“Pictureville is the new name for cinema at the National Science and Media Museum from 1 November 2019.”
The change over follows the decision by Picturehouse to end the contract for running the three auditorium at the Museum; finishing on October 31st. Rather late in the day the Museum is now providing information regarding the new provision; (the main page has links to specific items). As promised there will be a membership scheme which is similar to that operated by Picturehouse. The ‘Silver Screen’ provision will continue, but only Thursday mornings (predominantly senior citizens) will continue to have refreshment included in the tickets. There is a slight increase in prices. Opening times will remain the same but the Pictureville Bar will only open at 1 p.m.
However, there is little information regarding the most important issue, what will be in the programme. The only titles mentioned are the new Star Wars and Shaun the Sheep, plus some Event Cinemas. It turns out that the Museum will run the cinemas but not programme them. They have contracted with INDY Cinema Group:
“We run your film programming and day-to-day cinema operations, working behind the scenes to make everything seamless – so you can focus on the business.”
The company already programme for or in association with The Leeds International Film Festival (and indeed that in Edinburgh) which would suggest a familiarity with and arrangements across the Global Cinema scene. But they seem to specialise in ‘Pop-Up Cinema’; and in my experience these do not usually have theatrical standard projection. The site lists cinemas they work with but not one close to West Yorkshire. The Museum pages proudly refers to their provision of IMAX, 70mm, 35mm and 4K Digital. I am not sure how much experience INDY have with the first three formats; on their Web Pages the only illustration was of a standard digital projector.
So it is a case of wait and see. It would help if the Museum provided more information on the forthcoming programme, less than a week away. They have not offered an explanation of how the contract with INDY will operate. I do have reservations regarding this sort of set-up. Apart from the distance between the programmers and the audience, geographically and in awareness, I think this sort of servicing can lead to a rather uniform programming across venues. That was certainly the case with Picturehouse. The Hyde Park Picture House, whilst its recent programme is less varied than in the past, continues to include screenings not available generally. Rosie from Eire earlier in the year was one example. And more recently, Menelik Shabazz’s Pharaohs Unveiled was another example. But the Hyde Park closes in January 2020 for the year-long development plan; so the Museum may be the only beacon in a world of cinematic darkness.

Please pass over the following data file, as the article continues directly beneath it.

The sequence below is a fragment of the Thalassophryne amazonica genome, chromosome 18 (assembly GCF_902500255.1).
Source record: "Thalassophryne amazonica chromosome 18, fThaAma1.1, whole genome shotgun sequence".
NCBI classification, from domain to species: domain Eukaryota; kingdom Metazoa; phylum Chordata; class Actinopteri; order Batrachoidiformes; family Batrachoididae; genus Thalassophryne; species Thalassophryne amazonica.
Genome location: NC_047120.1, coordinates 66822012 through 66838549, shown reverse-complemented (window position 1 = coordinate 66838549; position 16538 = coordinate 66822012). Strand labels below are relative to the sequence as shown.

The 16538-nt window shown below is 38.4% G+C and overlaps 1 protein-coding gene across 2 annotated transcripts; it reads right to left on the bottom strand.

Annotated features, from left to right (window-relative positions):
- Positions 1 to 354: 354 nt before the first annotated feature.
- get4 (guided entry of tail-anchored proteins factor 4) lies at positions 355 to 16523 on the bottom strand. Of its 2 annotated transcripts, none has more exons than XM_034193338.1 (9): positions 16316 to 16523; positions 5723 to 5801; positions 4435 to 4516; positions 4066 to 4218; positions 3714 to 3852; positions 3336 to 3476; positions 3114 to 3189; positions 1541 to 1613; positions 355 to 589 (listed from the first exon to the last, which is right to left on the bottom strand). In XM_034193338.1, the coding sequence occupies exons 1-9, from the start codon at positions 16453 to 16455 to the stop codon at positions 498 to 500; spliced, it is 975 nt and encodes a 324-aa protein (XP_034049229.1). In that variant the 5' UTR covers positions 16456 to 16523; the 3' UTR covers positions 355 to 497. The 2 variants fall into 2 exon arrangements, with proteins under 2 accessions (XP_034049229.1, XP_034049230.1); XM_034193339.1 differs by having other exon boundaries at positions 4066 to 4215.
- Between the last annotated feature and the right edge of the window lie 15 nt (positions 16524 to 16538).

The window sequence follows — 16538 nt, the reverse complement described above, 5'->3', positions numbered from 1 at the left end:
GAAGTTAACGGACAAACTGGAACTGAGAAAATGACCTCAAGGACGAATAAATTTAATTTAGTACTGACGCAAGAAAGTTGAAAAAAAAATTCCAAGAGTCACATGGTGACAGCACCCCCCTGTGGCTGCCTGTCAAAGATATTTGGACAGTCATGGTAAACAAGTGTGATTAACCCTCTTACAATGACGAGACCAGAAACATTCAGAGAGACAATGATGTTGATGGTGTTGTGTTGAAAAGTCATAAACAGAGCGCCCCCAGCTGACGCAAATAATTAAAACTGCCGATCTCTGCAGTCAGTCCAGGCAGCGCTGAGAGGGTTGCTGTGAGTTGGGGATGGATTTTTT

I hope that the Museum will at least continue one helpful practice by the Picturehouse Staff (who are transferring back to the Museum); the provision of accessible listings which included the format of the film and indicated which auditorium would be used. 70mm in Pictureville remains the peak of cinema-going in West Yorkshire.
Note, the Museum WebPage still has no information on tne programme from November 1st. However, if you sign up for the Newsletter you can access a page with such information. Lined up are titles already in release: Shaun the Sheep, Official Secrets, Judy …….: there is a new release, Ken Loach’s Sorry We missed You: IMAX titles including several Star Wars episodes and Terminator; and events called ‘Live Cinema’. So far there is no sign of the titles Roy expressed concern about [in a comment], from Europe, Africa, Asia, Australasia and South America.
If you check the ‘booking’ function you cna identify the auditorium but by the seating plan rather than the name of the of either Pictureville or Cubby Broccoli. There is no indication that information on formats, apart from IMAX, is provided
Note, if you are already signed up for Musuem Newsletter you proably need to sign up afresh; I had to in order to see this information.
I’ve been assured that these guys know what they are doing and they currently work with several venues/festivals I know, especially in Scotland. On the other hand, their website doesn’t immediately fill me with confidence since it displays a great deal of engagement with US arthouses and UK community projects but I couldn’t find much interest in Europe, Asia, Africa or even Australasia given what we are told about their activities. Still, I won’t be judging before we see a few months of programming. It’s a bit tight with the Museum not yet announcing any films beyond October 31st.
Roy is right about the late publicity. And this repeats the Museum’s failings when Picturehouse took on programming. I worry that the Museum managers do not really take this problem on board. I was at a semianr attended by a Senior Manager from the Museum. I challenged him regarding the lack of information before the advent of Picturehouse at the Musuem. He claimed that there had been an information sesion for audiences in Pictureville beforehand. When i checked it turned out that a staff member turned up at the Thursday morning ‘Silver Screen’ and assured the audience that the facility would continue afer the change-over. A similar event ocurred last week. There was no mnetion of INDY or the likely programming!